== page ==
The Mozambican government announced recently that it intends to invest US$290 million in the expansion and modernisation of the Port of Beira, in Sofala province, one of Mozambique’s most important ports, which serves other countries in the region.
“The government has approved the Port of Beira Business Plan, in which investment of up to US$290 million (€276 million) is planned over the next 15 years for the expansion and modernisation of the Port of Beira, depending on market conditions,” said Mateus Magala, Mozambique’s minister for transport and communications.
The minister, who was speaking at the opening of the business forum for the Beira Corridor, which took place in that city, also said that the studies already carried out point to an exponential increase in the volume of containers handled at this port, around 300%, over the next two decades.
As a result of these investments, container handling capacity will rise from the current 300,000 to 700,000 containers per year, among other improvements, such as increased capacity for handling general cargo, storage, access and others.
“Recognising the efforts underway and the growing demand, we challenge Cornelder de Mozambique [the consortium that manages the port and railway line] to continue with the planned investments, which should reach the milestone of handling more than one million containers, as a way of repositioning the Port of Beira at international levels with more significant absolute volumes,” said Minister Magala.
Therefore, argued Mateus Magala, investment in the expansion and modernisation of the Port of Beira will make it possible to accelerate the socio-economic growth of the central region, as well as fulfilling the objective of making Mozambique a logistics solutions provider for the countries of southern Africa.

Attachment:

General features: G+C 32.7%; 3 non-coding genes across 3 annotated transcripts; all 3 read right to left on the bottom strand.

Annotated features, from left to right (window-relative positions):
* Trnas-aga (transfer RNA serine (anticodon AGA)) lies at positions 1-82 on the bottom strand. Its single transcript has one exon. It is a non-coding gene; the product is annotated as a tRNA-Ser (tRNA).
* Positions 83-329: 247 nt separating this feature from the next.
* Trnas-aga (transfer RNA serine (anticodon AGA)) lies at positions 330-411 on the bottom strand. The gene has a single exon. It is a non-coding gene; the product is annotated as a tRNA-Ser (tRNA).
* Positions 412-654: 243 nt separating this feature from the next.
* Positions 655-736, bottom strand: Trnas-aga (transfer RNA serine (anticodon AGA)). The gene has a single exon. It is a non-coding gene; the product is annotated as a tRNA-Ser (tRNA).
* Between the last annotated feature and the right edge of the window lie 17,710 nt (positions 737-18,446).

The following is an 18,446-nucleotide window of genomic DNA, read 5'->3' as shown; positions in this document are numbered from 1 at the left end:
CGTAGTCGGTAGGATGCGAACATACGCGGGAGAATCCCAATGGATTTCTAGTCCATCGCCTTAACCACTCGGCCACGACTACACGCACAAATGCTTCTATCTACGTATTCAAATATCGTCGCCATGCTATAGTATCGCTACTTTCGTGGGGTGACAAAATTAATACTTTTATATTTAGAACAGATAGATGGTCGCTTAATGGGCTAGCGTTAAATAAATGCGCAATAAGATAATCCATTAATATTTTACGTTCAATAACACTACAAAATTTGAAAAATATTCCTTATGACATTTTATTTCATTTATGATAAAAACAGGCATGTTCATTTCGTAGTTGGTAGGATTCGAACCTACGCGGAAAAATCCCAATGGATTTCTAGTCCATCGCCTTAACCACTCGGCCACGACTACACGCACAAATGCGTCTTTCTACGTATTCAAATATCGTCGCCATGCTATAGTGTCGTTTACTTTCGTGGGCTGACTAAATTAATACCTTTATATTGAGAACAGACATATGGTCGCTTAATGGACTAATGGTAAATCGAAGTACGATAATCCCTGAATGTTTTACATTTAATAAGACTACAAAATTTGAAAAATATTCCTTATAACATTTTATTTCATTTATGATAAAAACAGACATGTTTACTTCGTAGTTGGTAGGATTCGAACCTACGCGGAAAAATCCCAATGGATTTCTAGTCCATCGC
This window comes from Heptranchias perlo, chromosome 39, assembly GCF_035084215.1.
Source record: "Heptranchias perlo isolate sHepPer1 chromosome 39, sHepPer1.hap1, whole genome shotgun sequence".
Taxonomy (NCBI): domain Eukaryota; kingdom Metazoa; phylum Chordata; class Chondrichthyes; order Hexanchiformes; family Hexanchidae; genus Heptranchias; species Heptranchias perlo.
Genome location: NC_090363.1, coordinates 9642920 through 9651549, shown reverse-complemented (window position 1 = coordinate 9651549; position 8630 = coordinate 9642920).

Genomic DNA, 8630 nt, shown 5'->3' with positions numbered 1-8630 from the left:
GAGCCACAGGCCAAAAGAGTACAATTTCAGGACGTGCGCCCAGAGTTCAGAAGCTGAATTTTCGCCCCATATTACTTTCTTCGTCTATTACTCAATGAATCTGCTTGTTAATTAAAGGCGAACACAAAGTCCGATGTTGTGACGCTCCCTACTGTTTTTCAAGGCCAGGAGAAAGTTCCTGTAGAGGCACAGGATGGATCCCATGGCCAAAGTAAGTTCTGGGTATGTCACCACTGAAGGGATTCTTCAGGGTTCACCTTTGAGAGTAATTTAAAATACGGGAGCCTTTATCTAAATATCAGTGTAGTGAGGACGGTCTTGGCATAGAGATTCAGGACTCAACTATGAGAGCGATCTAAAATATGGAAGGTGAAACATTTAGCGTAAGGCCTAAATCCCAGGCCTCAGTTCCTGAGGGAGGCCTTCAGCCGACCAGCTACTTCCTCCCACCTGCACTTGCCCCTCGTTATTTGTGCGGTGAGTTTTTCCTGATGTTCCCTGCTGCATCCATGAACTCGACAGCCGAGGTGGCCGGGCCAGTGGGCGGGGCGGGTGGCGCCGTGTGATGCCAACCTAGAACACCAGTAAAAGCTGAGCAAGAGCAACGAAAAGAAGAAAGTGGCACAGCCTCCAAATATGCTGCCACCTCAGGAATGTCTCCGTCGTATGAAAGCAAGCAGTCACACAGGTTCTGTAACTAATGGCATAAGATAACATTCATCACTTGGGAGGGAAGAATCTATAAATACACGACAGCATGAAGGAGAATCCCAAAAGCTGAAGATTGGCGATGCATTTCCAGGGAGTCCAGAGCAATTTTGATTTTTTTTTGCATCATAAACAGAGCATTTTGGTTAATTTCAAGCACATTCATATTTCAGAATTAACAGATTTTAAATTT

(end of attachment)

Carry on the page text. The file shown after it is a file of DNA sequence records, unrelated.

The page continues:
According to the Mozambican minister, the government is aware that the port operator does not act in isolation and says that its full operation depends on the good performance of other players, such as road and rail transport, shipping lines, maritime services, logistics services, agencies, customs brokers and other players.
“With this in mind, the government has been mobilising resources for the integrated development of the Beira Corridor, such as the recent investments made in dredging the port access channel, rehabilitating national road number 6, rebuilding the Machipanda railway line, among other investments,” he said.
The 318-kilometre Machipanda line connects the port of Beira, in central Mozambique, to Zimbabwe, a country that depends on this route for access to the sea to export its produce.
In addition to expanding and modernising infrastructure, the Mozambican government’s vision is to implement reforms that will allow the transport corridors to be transformed from mere transit routes for goods into a space for economic development, promoting industrialisation, agriculture, trade and other activities.
“They must generate concrete development opportunities for economic agents and improve the lives of our people, which can generate quality employment and income for national and regional development,” concluded Mateus Magala